Here Comes the Rain Again – Fighting Stormwater One Conservation Project at a Time

This article was written in partnership with Friends of the Wissahickon for the Weavers Way Co-op publication, The Shuttle

When it rains, it pours – and then it floods. It’s an all too familiar pattern of more frequent, significant rain events, like this summer’s Hurricane Isaias, brought on by climate change. A well-functioning watershed captures, stores, and slowly releases rainfall (and snowmelt too) into a body of water, such as a creek, stream, or river. Continuous development within the 64-square-mile area of the Wissahickon Watershed in Montgomery and Philadelphia counties exponentially increases surface runoff and overland flow.  This increased flow we see during and after storm events erodes the streambanks throughout the watershed, adding sediment and pollution to, and, ultimately, degrading the habitat and water quality of the Wissahickon Creek and its tributaries. Conserving the land in this vital watershed protects not only this source of drinking water for a third of Philadelphians, but also the infrastructure and habitat for local wildlife surrounding and within the Creek.


To address the impact of this growing challenge, Friends of the Wissahickon (FOW) and Wissahickon Trails (formerly the Wissahickon Valley Watershed Association) continue to work with our regional partners and invest millions of dollars in capital improvements throughout the Wissahickon watershed like the ones below.


FOW’s much-awaited Forbidden Drive Streambank Stabilization Project, completed last fall, stabilized the major streambank collapse sites along the Philadelphia section of the Wissahickon Creek near Valley Green Inn, the Mt. Airy Avenue pedestrian bridge, and the Kitchen’s Lane Bridge. Conservation-driven construction practices used soil lifts (similar to terraced “steps”) that crews populated with native seeds and plants. Over time, the mature plantings will naturalize and become established growth that will support the multifaceted engineering work, while integrating into the landscape and reducing the force of water coming off the stream and hillside. The future Lavender Trail (Gully North) Project is another large-scale example for FOW’s commitment to protect the Creek’s quality. It will target one of two major erosion sites on this trail, around the Chestnut Hill Avenue/Crefield Street interchange, which is one of the largest sources of sediment discharge into the Creek. We hope that design and permitting for this stabilization and planting project will be completed later this year.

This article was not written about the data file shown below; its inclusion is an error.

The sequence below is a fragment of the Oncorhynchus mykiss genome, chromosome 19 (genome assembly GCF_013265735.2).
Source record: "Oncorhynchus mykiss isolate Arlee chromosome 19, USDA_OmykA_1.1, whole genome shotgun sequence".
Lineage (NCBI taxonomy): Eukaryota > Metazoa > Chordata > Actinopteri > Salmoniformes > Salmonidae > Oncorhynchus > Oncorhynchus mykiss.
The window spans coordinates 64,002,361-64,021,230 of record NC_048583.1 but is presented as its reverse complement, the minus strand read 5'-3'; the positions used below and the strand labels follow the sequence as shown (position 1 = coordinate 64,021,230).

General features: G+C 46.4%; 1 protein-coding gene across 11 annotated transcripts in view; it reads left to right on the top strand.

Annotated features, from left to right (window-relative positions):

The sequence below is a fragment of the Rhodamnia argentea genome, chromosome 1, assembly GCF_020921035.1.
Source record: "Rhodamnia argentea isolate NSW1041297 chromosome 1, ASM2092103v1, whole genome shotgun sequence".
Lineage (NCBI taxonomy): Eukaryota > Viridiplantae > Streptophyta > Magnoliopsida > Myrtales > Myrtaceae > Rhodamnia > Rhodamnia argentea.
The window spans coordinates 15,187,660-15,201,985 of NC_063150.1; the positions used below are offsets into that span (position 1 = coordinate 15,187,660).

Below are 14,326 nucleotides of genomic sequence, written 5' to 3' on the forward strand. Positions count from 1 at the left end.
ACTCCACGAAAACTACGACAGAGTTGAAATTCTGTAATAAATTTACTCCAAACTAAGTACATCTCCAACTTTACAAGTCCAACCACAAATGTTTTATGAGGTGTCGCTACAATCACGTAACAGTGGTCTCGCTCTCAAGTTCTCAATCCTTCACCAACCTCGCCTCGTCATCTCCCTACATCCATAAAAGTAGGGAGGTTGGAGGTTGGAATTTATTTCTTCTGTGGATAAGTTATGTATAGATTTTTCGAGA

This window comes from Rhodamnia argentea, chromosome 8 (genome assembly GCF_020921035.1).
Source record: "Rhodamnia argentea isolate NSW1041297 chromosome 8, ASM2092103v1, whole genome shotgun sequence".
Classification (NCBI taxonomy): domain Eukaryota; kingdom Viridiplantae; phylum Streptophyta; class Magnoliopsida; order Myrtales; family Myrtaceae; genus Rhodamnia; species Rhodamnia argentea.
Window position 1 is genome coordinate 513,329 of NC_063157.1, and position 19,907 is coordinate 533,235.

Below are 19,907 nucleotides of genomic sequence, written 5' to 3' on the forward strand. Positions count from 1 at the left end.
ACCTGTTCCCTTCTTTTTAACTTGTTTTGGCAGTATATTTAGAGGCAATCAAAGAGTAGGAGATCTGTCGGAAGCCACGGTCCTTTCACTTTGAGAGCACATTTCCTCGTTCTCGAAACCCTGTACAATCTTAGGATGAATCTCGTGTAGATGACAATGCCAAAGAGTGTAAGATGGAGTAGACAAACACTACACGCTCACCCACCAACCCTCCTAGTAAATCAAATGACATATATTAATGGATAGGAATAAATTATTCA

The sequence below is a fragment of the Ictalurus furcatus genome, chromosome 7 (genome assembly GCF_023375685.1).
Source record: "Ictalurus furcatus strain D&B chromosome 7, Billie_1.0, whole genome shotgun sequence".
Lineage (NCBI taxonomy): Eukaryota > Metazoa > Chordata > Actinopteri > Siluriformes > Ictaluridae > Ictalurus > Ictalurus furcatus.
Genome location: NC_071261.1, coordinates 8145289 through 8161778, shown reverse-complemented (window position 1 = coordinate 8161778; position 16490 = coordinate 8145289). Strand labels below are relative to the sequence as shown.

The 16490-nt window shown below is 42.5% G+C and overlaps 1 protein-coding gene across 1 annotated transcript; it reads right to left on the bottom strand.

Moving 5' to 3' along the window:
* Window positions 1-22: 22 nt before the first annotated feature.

After more than five years of planning, Wissahickon Trails is spearheading the Wissahickon Headwaters Stream and Riparian Restoration Project which will restore and stabilize the stream channel and reconnecting it with its floodplain along 1,775 linear feet of a the Wissahickon Creek in the PECO Right-of-Way power line corridor. Working with PECO on the project, as well as partners Upper Gwynedd Township and Merck, Wissahickon Trails will be able to turn this property along a highly eroded stretch of the Creek into an actual floodplain, which will slow down the force of the water and allow it to percolate into the ground, catching it where it hits, instead of flowing downstream. Construction, which was supposed to have begun in March, has been delayed by the coronavirus pandemic, but crews are currently working to stabilize the area and avoid further damage from flood waters and hope to complete the work in the fall. Flood tolerant plantings will be installed, which, over time, will look and work as a functioning ecosystem.


As flood watches continue to make headlines in our region, FOW and Wissahickon Trails continue to work with watershed groups and municipalities, such as the 12-member Wissahickon Clean Water Partnership, on planning, research, and advocacy efforts that will advance the future resiliency of the vital watershed that plays such a critical conservation role.